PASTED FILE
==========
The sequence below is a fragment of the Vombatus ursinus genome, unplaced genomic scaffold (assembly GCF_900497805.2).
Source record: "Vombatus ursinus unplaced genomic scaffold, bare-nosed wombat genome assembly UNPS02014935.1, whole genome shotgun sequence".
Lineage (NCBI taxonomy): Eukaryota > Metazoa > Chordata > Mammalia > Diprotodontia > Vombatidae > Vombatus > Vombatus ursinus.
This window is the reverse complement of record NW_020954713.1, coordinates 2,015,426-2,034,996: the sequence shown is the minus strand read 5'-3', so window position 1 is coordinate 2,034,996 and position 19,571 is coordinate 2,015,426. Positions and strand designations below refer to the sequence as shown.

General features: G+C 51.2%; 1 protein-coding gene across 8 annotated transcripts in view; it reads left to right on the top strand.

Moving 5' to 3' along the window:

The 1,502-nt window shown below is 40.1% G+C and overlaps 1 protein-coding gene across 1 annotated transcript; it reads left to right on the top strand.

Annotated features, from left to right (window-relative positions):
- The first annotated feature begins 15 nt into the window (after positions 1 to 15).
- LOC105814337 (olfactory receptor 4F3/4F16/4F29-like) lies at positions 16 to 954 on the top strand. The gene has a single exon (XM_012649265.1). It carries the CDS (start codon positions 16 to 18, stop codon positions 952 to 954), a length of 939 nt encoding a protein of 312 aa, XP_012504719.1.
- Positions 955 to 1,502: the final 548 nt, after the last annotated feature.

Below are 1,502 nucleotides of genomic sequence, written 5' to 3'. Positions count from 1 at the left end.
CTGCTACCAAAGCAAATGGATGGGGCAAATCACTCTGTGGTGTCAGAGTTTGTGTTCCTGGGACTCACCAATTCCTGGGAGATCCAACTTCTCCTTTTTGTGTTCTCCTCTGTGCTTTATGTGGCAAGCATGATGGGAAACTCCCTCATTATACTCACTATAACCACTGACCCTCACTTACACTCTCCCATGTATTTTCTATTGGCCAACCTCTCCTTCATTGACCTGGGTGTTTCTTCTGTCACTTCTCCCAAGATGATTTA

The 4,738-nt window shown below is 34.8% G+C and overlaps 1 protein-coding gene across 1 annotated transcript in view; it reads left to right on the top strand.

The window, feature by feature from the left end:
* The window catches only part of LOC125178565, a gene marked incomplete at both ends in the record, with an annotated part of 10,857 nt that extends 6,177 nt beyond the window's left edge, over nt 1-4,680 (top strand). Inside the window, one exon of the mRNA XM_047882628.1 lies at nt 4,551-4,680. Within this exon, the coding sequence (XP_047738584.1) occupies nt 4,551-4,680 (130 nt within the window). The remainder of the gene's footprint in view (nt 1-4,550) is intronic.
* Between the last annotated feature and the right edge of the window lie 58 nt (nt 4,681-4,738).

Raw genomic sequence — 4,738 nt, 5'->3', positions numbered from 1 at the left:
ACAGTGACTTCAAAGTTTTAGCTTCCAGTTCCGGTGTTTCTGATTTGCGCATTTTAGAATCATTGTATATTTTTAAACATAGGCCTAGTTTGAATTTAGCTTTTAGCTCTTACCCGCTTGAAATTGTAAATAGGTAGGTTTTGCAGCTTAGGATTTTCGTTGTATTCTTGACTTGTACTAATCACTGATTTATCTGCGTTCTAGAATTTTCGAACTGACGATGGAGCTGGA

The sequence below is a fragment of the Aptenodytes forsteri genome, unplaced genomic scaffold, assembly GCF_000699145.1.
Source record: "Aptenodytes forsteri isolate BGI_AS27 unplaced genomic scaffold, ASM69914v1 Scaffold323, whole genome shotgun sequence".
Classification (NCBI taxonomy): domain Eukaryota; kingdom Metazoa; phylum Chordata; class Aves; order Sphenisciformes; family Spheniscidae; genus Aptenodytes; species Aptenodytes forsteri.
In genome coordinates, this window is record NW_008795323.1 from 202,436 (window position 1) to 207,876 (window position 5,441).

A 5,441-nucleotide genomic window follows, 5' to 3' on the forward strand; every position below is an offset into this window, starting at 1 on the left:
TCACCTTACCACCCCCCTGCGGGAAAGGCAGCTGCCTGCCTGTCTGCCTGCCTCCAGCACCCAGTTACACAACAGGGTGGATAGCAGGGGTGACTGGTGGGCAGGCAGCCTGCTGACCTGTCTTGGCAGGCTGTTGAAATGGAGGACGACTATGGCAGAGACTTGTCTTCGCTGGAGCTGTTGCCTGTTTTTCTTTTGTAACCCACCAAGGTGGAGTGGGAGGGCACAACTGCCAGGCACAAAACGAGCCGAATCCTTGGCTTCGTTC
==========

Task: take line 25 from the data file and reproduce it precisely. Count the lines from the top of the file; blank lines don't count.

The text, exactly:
TCACCTTACCACCCCCCTGCGGGAAAGGCAGCTGCCTGCCTGTCTGCCTGCCTCCAGCACCCAGTTACACAACAGGGTGGATAGCAGGGGTGACTGGTGGGCAGGCAGCCTGCTGACCTGTCTTGGCAGGCTGTTGAAATGGAGGACGACTATGGCAGAGACTTGTCTTCGCTGGAGCTGTTGCCTGTTTTTCTTTTGTAACCCACCAAGGTGGAGTGGGAGGGCACAACTGCCAGGCACAAAACGAGCCGAATCCTTGGCTTCGTTC